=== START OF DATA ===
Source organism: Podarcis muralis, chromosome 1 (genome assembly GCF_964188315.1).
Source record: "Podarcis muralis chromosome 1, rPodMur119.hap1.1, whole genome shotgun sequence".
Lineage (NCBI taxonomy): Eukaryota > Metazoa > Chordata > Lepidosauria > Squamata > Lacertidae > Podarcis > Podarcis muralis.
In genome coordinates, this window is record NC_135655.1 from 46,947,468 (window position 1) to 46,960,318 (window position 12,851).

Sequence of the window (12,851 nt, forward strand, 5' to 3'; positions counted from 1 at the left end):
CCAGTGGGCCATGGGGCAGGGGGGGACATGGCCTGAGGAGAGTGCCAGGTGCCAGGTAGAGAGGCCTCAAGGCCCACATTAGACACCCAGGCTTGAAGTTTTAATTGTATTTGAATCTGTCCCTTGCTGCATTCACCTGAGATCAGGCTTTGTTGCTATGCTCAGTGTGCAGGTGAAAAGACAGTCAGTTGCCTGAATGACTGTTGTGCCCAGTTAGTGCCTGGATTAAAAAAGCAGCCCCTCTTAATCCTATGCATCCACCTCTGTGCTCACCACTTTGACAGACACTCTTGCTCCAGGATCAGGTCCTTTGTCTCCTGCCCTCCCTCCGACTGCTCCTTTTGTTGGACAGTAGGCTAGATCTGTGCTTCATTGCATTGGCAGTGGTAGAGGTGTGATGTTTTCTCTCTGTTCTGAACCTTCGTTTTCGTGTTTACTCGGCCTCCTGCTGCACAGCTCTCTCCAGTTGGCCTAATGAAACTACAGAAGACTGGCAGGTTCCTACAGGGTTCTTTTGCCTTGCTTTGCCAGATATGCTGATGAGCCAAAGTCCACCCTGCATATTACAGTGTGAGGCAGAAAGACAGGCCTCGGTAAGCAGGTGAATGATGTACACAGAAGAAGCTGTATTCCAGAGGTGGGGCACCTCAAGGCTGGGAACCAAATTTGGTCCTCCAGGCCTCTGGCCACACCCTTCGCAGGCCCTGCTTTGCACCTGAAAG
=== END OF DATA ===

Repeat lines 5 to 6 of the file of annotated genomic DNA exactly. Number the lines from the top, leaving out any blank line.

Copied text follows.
Sequence of the window (12,851 nt, forward strand, 5' to 3'; positions counted from 1 at the left end):
CCAGTGGGCCATGGGGCAGGGGGGGACATGGCCTGAGGAGAGTGCCAGGTGCCAGGTAGAGAGGCCTCAAGGCCCACATTAGACACCCAGGCTTGAAGTTTTAATTGTATTTGAATCTGTCCCTTGCTGCATTCACCTGAGATCAGGCTTTGTTGCTATGCTCAGTGTGCAGGTGAAAAGACAGTCAGTTGCCTGAATGACTGTTGTGCCCAGTTAGTGCCTGGATTAAAAAAGCAGCCCCTCTTAATCCTATGCATCCACCTCTGTGCTCACCACTTTGACAGACACTCTTGCTCCAGGATCAGGTCCTTTGTCTCCTGCCCTCCCTCCGACTGCTCCTTTTGTTGGACAGTAGGCTAGATCTGTGCTTCATTGCATTGGCAGTGGTAGAGGTGTGATGTTTTCTCTCTGTTCTGAACCTTCGTTTTCGTGTTTACTCGGCCTCCTGCTGCACAGCTCTCTCCAGTTGGCCTAATGAAACTACAGAAGACTGGCAGGTTCCTACAGGGTTCTTTTGCCTTGCTTTGCCAGATATGCTGATGAGCCAAAGTCCACCCTGCATATTACAGTGTGAGGCAGAAAGACAGGCCTCGGTAAGCAGGTGAATGATGTACACAGAAGAAGCTGTATTCCAGAGGTGGGGCACCTCAAGGCTGGGAACCAAATTTGGTCCTCCAGGCCTCTGGCCACACCCTTCGCAGGCCCTGCTTTGCACCTGAAAG